Yet whether those societies located along the Eastern flank are hawkish is an empirical question. The available evidence throws into question this view. After all, when missiles hit Polish territory in the context of Russian air strikes against targets in Ukraine, the Polish government – under the leadership of the Law and Justice party, no less – refrained from invoking Article 5 and sought as a matter of course to consult the broader membership. For its part, Romania too has been very restrained with respect to how it has responded to Russian missiles and drones hitting Romanian territory or straying into Romanian airspace. Presumably, a genuinely hawkish government could have used those sorts of occasions to escalate some sort of confrontation with Russia.

Citizens of these countries may indeed be less enamoured with escalation than often believed. In March 2022, Lauren Sukin and this author ran a survey experiment involving respondents living in the three Baltic countries as well as Poland and Romania. Conducted shortly after Russia began its full-scale invasion of Ukraine, we asked respondents to evaluate different reassurance strategies provided by the US in the context of a hypothetical Article 5 situation whereby Russia invaded a Baltic country. Those reassurance strategies ranged from military deployments, economic sanctions, diplomatic summitry, and public affirmations of existing security guarantees. Respondents generally reported a preference for softer, less militarised measures like economic sanctions and public reaffirmations on the basis that they would help to contain the crisis at hand.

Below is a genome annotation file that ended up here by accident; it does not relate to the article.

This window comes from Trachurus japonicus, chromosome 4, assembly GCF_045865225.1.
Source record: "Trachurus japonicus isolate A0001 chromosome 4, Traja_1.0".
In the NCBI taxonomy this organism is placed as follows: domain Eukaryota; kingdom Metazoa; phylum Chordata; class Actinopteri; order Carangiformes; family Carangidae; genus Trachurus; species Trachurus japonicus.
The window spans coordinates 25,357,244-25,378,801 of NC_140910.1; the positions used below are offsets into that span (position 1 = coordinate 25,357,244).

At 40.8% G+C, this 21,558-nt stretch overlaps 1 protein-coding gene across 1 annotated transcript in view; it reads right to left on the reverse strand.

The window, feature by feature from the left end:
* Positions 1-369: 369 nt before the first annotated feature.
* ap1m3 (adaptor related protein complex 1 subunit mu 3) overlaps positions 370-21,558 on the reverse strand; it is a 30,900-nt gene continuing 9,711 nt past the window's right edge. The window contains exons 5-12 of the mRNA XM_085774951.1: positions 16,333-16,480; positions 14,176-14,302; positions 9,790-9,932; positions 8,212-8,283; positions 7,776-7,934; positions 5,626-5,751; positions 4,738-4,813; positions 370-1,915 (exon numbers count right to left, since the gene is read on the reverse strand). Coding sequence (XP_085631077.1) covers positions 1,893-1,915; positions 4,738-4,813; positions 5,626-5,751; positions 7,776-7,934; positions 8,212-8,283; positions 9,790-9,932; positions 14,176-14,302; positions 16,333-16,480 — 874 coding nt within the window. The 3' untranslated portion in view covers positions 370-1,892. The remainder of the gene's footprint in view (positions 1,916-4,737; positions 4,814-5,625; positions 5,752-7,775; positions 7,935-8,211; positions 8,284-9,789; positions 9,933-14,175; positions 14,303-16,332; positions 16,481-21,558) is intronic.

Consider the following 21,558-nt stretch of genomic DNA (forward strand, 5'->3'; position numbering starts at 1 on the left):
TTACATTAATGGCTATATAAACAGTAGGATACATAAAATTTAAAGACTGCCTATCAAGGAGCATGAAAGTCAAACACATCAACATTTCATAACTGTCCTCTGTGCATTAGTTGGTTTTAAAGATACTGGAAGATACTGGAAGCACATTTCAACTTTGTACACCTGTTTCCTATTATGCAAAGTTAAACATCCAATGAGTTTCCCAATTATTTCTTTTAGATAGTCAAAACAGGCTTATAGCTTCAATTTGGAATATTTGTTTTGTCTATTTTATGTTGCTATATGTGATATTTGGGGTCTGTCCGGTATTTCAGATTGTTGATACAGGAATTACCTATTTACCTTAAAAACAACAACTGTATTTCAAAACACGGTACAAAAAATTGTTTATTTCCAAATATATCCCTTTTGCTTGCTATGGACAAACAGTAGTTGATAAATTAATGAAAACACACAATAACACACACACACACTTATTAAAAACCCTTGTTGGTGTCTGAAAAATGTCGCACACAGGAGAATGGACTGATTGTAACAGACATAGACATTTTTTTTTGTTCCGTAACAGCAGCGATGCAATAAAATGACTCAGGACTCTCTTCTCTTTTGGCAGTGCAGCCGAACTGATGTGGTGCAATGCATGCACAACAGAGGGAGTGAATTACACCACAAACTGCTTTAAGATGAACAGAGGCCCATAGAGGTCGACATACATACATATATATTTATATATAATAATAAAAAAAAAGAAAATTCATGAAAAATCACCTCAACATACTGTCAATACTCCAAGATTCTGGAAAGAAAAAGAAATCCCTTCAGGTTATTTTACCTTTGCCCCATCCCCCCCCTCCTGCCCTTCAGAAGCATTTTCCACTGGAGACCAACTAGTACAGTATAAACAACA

Rutte may very well be NATO’s next Secretary-General, but in the future the alliance should embrace someone from the Eastern flank. Doing so will erase the implicit divide which exists within its membership as to which leaders have the fitness and strategic wisdom to manage the world’s most successful military alliance.

Dr Alexander Lanoszka is the Ernest Bevin Associate Fellow in Euro-Atlantic Geopolitics at the Council on Geostrategy and Associate Professor in International Relations at the University of Waterloo. His most recent book is Military Alliances in the Twenty-First Century.

Embedded image credit: Flickr/Stenbocki maja (CC BY-SA 2.0 cropped)